Los Angeles magazine to unveil online 'CityThink' effort

cityThinkLA-logo.jpgLos Angeles magazine, in the midst of its 50th anniversary year, is about to officially take the wraps off an ambitious project to generate more conversation about the city's future. CityThink will be housed on the magazine's website and be supported by a new Los Angeles Magazine Foundation, which has seed money from the California Community Foundation. The effort will seek to engage readers and regional leaders and kicks off Tuesday with a piece (under the banner of City Thinkers) by historian William Deverell of USC and the Huntington. Deverell was a co-author of the recent Visiting Blogger post here at LA Observed about the end of the aerospace century, which was illustrated by that charming photograph of Amelia Earhart plopped on a hangar floor at Lockheed.

Lord_110_Arroyo.jpgGatherings of local philanthropists and other community leaders to talk over civic issues are planned. Elements also include Think Tank, a forum for readers to propose their good ideas; the One-Ten Project, an opera based on the Pasadena Freeway's history commissioned by L.A. Opera with Laura Karpman composing and author M.G. Lord and dramaturg Shannon Halwes writing the libretto; the Get L.A. film competition announced last week; and related articles to run in the print magazine. (This drawing by Lord is inspired by the opera.)

Editor Mary Melton explains after the jump:

On CityThinkers you will read blogs from some of L.A.’s leaders in education, business, politics, and entertainment. Learn how they are preparing for the Los Angeles they envision a year, a decade, a half century from now, and what they believe is necessary to overcome one of the most challenging economic climates in the city’s history....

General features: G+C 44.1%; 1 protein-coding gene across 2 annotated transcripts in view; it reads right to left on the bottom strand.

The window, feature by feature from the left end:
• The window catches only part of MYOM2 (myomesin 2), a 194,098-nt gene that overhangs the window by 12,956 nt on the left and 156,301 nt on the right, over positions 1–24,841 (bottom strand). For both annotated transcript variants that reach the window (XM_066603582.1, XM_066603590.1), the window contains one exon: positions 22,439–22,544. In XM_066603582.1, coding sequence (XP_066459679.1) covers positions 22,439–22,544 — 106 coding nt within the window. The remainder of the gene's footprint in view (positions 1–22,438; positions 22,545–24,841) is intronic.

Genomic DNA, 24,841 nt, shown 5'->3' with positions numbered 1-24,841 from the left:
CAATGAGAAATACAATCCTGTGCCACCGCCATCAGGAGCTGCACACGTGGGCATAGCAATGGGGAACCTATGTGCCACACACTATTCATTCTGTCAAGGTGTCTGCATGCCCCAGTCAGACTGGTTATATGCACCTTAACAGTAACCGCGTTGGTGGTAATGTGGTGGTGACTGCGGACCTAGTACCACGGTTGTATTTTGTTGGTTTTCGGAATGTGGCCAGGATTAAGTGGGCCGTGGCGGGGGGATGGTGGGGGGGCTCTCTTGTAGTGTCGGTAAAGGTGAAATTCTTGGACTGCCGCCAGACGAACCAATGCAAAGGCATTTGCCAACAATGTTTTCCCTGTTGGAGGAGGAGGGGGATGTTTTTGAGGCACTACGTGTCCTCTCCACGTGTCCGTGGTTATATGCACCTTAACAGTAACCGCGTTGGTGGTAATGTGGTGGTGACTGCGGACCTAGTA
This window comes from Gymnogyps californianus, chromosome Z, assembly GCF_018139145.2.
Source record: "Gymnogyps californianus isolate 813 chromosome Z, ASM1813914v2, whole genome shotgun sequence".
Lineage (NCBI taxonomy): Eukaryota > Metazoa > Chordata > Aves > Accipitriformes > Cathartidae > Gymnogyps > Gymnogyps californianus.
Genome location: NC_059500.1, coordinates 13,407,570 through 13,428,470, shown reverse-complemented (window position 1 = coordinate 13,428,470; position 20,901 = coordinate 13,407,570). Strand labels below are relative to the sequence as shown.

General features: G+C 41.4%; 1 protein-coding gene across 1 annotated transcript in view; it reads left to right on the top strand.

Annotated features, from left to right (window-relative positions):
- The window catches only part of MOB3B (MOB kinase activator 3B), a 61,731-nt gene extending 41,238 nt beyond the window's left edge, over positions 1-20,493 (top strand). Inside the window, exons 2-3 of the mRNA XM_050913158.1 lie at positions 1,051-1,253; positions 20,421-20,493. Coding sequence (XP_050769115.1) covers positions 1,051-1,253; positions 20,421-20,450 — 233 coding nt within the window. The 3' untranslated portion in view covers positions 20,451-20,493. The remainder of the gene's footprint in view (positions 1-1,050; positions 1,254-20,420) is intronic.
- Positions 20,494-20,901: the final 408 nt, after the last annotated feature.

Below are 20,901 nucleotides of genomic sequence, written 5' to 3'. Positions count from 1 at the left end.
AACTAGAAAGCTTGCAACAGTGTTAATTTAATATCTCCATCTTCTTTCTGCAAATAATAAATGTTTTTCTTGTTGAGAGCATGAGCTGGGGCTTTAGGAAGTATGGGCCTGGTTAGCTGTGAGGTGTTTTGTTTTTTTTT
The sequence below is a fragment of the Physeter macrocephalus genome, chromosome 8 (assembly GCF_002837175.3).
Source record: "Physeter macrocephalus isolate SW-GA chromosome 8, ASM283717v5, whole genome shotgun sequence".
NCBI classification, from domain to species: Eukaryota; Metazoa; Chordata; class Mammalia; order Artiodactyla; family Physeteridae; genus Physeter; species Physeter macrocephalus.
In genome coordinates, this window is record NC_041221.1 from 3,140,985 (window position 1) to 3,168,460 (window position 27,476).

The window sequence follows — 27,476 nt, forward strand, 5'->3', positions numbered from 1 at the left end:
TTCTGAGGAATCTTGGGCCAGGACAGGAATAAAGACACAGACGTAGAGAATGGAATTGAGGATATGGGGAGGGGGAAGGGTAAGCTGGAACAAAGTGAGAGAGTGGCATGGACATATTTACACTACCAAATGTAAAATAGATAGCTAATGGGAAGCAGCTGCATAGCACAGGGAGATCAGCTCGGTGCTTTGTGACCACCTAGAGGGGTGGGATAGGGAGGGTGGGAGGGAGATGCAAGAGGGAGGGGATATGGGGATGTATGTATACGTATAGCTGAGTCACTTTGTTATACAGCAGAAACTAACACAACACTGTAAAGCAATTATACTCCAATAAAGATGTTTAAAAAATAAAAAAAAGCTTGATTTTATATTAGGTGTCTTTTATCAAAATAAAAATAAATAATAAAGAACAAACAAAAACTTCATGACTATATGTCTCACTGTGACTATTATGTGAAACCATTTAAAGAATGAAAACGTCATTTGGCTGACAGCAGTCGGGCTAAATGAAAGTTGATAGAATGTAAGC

We at Los Angeles are taking these explorations online because they demand a multiplicity of ideas that go beyond the physical capacity of any monthly magazine. Also, to achieve anything close to its mission, CityThink must take the form of a dialogue, in which readers are every bit as engaged as we are, free to voice their own solutions and critique those of our guest contributors on the level playing field the Web uniquely affords....

Above all, with CityThink, we hope to lay a new foundation for a concept that so many of us pay lip service to but have ceased to believe in a city as complex and impermeable as Los Angeles—that we are all in this together. If we can provide an opportunity for the vast majority of Angelenos outside of the media, politics, or the company boardroom to contribute their ideas for city’s future—with the knowledge that a few of those ideas may go viral in the best Internet sense of the word—than L.A.’s prospects will have already improved considerably.

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